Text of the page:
I'm sure that meshing with a forum that is meant for those who apply architectural coatings and the related fields would have made a huge difference in so many ways. Surely there's virtue in circulating knowledge outside of the guilds, sometimes?

any road up, I only stopped by to watch and listen.

Do you have problems with insects going for the gouache?
As it's essentially fructose bound I'd expect it to be quite attractive to ants and suchlike but I suspect that might be less of a problem in low humidity, if indeed it's a problem at all. See, a little knowledge is a dangerous thing.:)
Welcome.
Didn't understand half of that but would have to think that meshing with chaps in a related field is surely not a bad thing for anyone except Lord Barrington.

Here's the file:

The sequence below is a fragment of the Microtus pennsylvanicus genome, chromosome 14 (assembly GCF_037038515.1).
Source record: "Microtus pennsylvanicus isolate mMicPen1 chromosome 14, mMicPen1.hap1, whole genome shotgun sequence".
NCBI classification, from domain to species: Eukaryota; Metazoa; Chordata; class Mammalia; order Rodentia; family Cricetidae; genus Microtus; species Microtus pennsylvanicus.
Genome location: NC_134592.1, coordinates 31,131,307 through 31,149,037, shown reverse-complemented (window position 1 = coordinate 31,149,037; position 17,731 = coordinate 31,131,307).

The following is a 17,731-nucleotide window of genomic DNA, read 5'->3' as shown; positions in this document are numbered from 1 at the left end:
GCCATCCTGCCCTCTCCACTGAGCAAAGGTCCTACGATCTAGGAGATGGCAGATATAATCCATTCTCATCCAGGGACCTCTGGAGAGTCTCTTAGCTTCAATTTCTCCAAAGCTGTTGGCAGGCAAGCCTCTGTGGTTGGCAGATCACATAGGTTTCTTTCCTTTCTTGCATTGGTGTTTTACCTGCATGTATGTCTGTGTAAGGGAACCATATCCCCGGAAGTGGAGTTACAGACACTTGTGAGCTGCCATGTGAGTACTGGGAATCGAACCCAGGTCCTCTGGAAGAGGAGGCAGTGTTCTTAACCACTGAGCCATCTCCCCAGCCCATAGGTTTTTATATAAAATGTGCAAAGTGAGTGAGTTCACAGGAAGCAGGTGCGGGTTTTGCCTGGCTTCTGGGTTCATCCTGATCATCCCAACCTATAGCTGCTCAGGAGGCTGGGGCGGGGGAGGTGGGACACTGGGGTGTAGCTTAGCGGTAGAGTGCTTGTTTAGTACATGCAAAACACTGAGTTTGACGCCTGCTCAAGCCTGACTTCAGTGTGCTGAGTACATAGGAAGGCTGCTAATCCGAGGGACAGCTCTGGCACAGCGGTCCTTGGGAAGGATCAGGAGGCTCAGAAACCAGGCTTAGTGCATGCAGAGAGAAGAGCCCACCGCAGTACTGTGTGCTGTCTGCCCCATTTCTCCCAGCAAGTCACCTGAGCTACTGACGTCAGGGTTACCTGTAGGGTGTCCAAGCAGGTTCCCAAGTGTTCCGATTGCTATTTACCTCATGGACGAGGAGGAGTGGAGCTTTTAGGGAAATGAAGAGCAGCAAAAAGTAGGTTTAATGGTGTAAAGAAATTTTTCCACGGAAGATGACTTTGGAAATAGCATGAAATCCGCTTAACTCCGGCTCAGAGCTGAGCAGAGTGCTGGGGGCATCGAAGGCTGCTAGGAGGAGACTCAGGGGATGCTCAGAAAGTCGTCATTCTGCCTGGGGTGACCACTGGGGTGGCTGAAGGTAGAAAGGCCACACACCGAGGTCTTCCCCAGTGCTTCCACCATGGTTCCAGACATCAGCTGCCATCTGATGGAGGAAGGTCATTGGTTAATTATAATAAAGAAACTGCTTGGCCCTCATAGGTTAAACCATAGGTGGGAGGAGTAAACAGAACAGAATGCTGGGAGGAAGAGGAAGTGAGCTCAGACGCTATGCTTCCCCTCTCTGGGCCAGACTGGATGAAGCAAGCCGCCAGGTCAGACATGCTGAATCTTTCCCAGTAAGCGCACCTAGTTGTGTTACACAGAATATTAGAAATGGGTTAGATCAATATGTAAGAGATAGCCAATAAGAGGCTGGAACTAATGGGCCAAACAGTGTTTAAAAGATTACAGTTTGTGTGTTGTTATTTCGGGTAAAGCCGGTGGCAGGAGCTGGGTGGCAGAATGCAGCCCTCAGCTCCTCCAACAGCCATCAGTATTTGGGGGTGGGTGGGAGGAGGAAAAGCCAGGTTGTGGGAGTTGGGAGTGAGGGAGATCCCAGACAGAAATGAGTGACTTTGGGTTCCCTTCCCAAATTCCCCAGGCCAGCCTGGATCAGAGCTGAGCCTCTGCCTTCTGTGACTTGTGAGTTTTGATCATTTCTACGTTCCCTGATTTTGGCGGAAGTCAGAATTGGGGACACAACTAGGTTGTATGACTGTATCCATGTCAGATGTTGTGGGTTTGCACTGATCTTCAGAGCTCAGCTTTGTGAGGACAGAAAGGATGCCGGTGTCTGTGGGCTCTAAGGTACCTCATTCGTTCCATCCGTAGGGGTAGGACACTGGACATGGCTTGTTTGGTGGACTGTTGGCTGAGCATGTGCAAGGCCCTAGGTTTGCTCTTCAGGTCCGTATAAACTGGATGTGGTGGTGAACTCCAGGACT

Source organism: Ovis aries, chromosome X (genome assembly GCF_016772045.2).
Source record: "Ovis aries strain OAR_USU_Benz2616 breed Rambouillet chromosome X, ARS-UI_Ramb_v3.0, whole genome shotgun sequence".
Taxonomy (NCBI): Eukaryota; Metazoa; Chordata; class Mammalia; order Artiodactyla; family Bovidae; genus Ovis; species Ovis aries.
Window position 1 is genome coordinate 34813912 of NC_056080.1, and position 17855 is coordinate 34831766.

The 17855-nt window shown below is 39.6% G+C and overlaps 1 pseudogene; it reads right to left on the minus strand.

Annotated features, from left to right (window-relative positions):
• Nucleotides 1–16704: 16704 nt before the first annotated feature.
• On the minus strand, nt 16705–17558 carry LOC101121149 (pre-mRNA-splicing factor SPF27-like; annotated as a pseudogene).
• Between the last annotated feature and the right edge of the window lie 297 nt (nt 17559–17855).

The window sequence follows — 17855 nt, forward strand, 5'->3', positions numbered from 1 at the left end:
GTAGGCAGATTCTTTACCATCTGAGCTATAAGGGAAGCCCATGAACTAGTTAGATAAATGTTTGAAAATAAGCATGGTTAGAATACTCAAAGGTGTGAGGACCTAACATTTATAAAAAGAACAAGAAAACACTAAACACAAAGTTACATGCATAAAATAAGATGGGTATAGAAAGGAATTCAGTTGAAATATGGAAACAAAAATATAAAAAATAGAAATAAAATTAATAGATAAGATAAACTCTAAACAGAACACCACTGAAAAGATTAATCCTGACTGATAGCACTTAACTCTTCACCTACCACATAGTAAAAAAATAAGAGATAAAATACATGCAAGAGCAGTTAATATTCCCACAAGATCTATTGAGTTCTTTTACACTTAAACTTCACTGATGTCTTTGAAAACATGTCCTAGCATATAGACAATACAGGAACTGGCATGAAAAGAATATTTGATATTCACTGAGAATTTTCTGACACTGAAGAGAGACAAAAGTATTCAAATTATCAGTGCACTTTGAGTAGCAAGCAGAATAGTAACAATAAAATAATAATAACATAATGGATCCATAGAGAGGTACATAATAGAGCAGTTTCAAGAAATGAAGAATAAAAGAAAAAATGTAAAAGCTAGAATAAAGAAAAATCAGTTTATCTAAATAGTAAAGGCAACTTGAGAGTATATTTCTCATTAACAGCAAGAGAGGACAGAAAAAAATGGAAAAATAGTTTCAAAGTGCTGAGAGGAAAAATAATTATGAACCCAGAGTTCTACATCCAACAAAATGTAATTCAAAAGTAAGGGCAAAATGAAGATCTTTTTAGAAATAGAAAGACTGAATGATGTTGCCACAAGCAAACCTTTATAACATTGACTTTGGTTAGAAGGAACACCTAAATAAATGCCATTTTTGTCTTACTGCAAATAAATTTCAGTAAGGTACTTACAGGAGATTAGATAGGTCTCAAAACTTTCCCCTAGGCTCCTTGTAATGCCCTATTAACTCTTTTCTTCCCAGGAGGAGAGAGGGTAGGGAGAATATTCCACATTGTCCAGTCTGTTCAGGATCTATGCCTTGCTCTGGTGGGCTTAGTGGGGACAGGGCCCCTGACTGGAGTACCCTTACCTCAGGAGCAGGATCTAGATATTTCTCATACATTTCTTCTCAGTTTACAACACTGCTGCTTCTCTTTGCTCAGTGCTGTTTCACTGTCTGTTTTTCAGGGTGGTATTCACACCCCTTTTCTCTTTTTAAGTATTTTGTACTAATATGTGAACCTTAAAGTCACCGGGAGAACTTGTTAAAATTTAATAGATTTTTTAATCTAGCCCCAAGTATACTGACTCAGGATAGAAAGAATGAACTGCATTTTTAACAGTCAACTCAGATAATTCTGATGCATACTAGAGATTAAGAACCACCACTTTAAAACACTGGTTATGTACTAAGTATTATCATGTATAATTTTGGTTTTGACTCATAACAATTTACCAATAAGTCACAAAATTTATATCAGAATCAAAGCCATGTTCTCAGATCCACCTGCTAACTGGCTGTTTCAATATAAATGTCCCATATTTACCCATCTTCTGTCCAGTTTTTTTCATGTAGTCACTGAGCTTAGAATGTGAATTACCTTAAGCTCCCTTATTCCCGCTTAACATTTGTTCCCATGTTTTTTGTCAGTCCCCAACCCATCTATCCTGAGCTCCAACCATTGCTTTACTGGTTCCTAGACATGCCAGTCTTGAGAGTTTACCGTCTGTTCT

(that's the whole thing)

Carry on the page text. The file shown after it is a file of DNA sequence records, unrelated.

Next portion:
·
Time Traveler
Joined
·
1,624 Posts
I'm not actually a contractor, I'm an illustrator / designer _."


Well, Thanks for that. Meanwhile, I'll party with anyone till they turn nasty :) Most people don't, of course

I may not be able to contribute much...:)

You had me at "I'm an illustrator."
I'm terribly interested in that so if you elaborate I'd be very grateful.

WELCOME!! Cause I want to know more :yes:
 

·
Registered
Joined
·
4,246 Posts
Mr Heavy, you sound down ;(

There is another forum that you might want to check out, full of artists and faux stuff. It's called Fauxforum. Many on that site can get quite technical,might be right up your alley. Also, you would probably love this blog by this extremely talented guy-Alan Carroll. It's called Surface Fragments. The guys here are nice, but I hear some of them don't like faux!!